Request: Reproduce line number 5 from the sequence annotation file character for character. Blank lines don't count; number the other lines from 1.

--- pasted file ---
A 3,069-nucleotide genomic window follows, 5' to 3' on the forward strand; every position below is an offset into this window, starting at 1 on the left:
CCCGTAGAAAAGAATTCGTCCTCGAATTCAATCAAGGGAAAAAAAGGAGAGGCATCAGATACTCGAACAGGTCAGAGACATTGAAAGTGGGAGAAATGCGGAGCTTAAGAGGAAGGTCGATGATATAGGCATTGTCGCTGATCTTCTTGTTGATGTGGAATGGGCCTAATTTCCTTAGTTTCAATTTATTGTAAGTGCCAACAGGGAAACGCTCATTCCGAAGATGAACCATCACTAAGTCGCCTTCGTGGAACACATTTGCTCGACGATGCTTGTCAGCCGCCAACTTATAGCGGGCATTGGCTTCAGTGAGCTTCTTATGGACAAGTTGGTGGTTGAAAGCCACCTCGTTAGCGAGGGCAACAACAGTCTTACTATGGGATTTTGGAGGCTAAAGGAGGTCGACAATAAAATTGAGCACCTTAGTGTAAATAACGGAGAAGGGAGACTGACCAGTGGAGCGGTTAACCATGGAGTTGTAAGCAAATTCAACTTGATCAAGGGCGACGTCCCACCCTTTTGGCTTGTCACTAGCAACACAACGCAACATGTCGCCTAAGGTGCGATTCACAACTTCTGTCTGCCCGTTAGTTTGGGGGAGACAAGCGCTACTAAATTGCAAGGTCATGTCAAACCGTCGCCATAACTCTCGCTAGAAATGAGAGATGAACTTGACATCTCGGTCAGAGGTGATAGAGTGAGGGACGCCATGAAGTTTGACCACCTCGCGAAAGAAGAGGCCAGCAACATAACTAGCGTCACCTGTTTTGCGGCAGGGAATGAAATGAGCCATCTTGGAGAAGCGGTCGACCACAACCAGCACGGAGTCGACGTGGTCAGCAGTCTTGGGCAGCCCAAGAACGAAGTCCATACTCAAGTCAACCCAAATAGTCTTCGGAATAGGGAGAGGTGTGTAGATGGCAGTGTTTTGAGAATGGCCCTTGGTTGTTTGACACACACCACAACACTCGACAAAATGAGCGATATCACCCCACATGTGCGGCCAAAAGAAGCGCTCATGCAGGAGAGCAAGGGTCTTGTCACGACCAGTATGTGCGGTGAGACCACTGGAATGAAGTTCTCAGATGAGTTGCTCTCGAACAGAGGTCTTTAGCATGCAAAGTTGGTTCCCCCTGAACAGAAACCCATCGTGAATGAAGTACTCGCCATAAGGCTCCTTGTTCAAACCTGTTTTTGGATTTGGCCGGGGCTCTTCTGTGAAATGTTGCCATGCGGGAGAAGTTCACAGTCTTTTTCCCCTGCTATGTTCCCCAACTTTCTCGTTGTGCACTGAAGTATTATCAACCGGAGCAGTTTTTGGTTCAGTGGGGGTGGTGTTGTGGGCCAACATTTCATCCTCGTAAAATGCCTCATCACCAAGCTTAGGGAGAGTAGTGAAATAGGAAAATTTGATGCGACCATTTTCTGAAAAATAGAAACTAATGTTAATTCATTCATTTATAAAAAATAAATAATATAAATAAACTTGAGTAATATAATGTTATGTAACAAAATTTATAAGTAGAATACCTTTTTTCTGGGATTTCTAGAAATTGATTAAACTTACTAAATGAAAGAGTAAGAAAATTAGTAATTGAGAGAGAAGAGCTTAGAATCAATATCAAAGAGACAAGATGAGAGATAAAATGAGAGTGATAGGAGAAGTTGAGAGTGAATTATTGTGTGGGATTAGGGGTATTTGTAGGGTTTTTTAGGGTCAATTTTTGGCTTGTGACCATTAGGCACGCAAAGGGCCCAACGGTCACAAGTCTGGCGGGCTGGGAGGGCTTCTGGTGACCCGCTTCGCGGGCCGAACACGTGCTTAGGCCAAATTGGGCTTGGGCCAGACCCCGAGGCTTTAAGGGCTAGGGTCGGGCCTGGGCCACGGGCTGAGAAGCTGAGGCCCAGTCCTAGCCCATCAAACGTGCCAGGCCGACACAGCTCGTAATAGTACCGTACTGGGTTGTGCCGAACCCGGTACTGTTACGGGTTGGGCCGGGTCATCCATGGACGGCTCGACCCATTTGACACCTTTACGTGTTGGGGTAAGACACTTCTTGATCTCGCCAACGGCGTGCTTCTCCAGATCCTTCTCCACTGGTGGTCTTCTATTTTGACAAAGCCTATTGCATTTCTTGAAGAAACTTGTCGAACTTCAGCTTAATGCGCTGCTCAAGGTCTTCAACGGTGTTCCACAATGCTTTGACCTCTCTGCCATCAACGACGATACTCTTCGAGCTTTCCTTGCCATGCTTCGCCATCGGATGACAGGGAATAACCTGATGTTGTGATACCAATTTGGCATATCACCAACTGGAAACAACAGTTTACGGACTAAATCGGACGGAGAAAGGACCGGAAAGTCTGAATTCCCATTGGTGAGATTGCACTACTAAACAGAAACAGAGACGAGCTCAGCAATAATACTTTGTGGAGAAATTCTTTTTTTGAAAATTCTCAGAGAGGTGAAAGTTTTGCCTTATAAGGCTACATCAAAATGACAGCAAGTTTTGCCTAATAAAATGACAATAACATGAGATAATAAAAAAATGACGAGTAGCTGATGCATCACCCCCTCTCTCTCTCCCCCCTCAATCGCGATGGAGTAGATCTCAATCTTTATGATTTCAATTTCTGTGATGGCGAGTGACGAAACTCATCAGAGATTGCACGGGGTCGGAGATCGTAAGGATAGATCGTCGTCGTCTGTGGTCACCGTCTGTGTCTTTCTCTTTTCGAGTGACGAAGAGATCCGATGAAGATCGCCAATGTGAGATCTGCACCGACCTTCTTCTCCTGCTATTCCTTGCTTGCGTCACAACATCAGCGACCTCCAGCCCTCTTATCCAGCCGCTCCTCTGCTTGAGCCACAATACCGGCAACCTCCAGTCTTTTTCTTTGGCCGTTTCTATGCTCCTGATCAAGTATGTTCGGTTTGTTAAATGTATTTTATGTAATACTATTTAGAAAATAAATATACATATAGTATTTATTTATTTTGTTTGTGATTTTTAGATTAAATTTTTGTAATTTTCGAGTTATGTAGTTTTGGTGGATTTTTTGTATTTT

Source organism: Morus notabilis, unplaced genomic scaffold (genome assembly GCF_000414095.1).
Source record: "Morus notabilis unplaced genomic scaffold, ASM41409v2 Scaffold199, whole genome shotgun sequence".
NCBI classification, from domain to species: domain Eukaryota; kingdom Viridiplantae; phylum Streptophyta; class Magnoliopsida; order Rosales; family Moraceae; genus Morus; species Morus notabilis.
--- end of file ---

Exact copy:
NCBI classification, from domain to species: domain Eukaryota; kingdom Viridiplantae; phylum Streptophyta; class Magnoliopsida; order Rosales; family Moraceae; genus Morus; species Morus notabilis.